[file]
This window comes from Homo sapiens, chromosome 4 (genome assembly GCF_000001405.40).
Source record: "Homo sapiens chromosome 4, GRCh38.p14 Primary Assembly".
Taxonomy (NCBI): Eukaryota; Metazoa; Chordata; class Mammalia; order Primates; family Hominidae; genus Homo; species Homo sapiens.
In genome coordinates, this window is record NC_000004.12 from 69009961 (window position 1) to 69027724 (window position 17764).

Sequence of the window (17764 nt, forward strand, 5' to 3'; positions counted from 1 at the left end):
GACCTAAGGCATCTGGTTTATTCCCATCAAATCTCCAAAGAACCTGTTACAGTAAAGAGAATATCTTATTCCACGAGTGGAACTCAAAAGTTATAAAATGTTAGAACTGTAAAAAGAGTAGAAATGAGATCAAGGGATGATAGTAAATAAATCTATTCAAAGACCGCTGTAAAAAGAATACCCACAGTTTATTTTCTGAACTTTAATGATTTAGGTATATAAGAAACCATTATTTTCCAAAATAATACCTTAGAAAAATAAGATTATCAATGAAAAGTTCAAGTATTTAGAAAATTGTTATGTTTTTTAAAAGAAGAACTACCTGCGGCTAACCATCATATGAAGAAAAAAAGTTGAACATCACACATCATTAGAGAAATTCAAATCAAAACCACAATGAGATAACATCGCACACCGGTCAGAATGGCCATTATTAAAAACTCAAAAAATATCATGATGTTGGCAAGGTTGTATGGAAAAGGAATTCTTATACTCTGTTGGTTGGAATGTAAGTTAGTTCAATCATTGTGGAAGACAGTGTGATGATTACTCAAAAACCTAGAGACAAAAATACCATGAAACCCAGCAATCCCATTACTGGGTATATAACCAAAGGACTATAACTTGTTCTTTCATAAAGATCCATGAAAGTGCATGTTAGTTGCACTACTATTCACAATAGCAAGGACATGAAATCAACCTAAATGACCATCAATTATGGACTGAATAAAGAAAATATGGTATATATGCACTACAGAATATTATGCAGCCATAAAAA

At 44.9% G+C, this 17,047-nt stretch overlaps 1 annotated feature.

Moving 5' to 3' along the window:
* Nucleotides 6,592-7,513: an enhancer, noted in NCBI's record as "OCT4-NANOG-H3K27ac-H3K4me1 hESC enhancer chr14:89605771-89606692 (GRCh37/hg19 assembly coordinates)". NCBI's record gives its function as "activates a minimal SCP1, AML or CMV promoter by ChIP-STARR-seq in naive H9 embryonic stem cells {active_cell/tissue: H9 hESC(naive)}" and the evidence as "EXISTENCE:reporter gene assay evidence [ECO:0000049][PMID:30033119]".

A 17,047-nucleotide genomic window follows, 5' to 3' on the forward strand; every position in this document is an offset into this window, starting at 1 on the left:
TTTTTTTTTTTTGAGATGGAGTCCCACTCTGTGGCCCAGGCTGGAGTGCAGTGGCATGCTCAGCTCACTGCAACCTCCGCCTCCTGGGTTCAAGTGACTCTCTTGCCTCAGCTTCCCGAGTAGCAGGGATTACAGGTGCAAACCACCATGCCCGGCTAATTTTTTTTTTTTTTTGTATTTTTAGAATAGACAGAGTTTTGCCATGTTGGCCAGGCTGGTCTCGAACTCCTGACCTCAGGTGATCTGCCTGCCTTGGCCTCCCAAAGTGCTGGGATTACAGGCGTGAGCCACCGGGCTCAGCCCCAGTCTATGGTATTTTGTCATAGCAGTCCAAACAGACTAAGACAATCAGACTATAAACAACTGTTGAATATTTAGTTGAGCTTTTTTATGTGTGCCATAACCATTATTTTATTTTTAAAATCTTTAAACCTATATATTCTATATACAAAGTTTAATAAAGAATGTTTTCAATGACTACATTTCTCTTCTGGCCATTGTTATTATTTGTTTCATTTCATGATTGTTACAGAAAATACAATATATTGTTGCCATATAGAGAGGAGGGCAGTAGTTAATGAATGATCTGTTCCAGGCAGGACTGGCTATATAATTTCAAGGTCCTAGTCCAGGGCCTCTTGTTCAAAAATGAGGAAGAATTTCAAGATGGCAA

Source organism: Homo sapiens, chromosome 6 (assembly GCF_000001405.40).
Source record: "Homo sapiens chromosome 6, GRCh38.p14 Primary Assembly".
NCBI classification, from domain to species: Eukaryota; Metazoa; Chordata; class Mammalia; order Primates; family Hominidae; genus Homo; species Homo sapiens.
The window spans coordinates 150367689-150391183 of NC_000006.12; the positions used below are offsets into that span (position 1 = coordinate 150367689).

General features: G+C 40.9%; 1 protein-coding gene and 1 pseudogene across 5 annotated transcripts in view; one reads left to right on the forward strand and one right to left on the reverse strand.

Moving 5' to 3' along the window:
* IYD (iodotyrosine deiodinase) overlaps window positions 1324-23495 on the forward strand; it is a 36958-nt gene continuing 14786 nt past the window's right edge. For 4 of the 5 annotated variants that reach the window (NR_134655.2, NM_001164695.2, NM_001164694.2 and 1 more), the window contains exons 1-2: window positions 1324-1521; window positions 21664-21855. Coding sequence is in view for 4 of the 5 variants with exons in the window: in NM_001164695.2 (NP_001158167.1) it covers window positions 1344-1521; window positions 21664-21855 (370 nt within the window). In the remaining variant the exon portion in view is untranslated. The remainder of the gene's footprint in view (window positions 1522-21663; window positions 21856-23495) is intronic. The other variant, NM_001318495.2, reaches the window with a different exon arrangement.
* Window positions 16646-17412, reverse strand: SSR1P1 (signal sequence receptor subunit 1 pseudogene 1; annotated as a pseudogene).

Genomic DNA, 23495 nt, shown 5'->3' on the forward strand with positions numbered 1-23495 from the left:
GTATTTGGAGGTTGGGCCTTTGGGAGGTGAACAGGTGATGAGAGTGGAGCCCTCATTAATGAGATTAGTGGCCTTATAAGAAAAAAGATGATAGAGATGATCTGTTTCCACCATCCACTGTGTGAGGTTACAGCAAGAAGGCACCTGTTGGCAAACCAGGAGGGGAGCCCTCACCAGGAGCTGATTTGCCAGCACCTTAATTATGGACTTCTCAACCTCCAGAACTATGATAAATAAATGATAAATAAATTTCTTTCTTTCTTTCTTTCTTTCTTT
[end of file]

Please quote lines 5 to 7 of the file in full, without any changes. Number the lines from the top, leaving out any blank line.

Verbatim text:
Sequence of the window (17764 nt, forward strand, 5' to 3'; positions counted from 1 at the left end):
GACCTAAGGCATCTGGTTTATTCCCATCAAATCTCCAAAGAACCTGTTACAGTAAAGAGAATATCTTATTCCACGAGTGGAACTCAAAAGTTATAAAATGTTAGAACTGTAAAAAGAGTAGAAATGAGATCAAGGGATGATAGTAAATAAATCTATTCAAAGACCGCTGTAAAAAGAATACCCACAGTTTATTTTCTGAACTTTAATGATTTAGGTATATAAGAAACCATTATTTTCCAAAATAATACCTTAGAAAAATAAGATTATCAATGAAAAGTTCAAGTATTTAGAAAATTGTTATGTTTTTTAAAAGAAGAACTACCTGCGGCTAACCATCATATGAAGAAAAAAAGTTGAACATCACACATCATTAGAGAAATTCAAATCAAAACCACAATGAGATAACATCGCACACCGGTCAGAATGGCCATTATTAAAAACTCAAAAAATATCATGATGTTGGCAAGGTTGTATGGAAAAGGAATTCTTATACTCTGTTGGTTGGAATGTAAGTTAGTTCAATCATTGTGGAAGACAGTGTGATGATTACTCAAAAACCTAGAGACAAAAATACCATGAAACCCAGCAATCCCATTACTGGGTATATAACCAAAGGACTATAACTTGTTCTTTCATAAAGATCCATGAAAGTGCATGTTAGTTGCACTACTATTCACAATAGCAAGGACATGAAATCAACCTAAATGACCATCAATTATGGACTGAATAAAGAAAATATGGTATATATGCACTACAGAATATTATGCAGCCATAAAAA

At 44.9% G+C, this 17,047-nt stretch overlaps 1 annotated feature.